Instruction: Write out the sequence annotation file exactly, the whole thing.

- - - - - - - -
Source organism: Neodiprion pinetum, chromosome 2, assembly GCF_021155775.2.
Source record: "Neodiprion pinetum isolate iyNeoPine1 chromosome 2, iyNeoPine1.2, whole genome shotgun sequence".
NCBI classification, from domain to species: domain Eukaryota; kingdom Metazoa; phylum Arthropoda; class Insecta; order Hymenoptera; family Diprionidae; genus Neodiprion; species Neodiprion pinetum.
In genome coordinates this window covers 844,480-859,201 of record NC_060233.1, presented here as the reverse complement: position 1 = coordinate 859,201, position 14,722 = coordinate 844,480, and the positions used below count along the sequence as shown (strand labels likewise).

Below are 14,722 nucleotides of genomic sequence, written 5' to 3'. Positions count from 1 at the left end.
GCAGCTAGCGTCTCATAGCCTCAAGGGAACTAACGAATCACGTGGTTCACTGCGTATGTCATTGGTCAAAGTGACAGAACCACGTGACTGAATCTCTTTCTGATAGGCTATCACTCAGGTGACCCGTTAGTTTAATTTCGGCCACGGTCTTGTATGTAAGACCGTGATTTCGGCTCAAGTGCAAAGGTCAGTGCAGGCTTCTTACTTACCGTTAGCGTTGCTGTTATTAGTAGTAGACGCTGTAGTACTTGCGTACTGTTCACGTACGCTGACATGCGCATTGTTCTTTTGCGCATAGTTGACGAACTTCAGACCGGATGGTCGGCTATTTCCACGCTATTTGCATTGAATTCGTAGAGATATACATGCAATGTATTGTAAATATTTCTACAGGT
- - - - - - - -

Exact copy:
Source organism: Neodiprion pinetum, chromosome 2, assembly GCF_021155775.2.
Source record: "Neodiprion pinetum isolate iyNeoPine1 chromosome 2, iyNeoPine1.2, whole genome shotgun sequence".
NCBI classification, from domain to species: domain Eukaryota; kingdom Metazoa; phylum Arthropoda; class Insecta; order Hymenoptera; family Diprionidae; genus Neodiprion; species Neodiprion pinetum.
In genome coordinates this window covers 844,480-859,201 of record NC_060233.1, presented here as the reverse complement: position 1 = coordinate 859,201, position 14,722 = coordinate 844,480, and the positions used below count along the sequence as shown (strand labels likewise).

Below are 14,722 nucleotides of genomic sequence, written 5' to 3'. Positions count from 1 at the left end.
GCAGCTAGCGTCTCATAGCCTCAAGGGAACTAACGAATCACGTGGTTCACTGCGTATGTCATTGGTCAAAGTGACAGAACCACGTGACTGAATCTCTTTCTGATAGGCTATCACTCAGGTGACCCGTTAGTTTAATTTCGGCCACGGTCTTGTATGTAAGACCGTGATTTCGGCTCAAGTGCAAAGGTCAGTGCAGGCTTCTTACTTACCGTTAGCGTTGCTGTTATTAGTAGTAGACGCTGTAGTACTTGCGTACTGTTCACGTACGCTGACATGCGCATTGTTCTTTTGCGCATAGTTGACGAACTTCAGACCGGATGGTCGGCTATTTCCACGCTATTTGCATTGAATTCGTAGAGATATACATGCAATGTATTGTAAATATTTCTACAGGT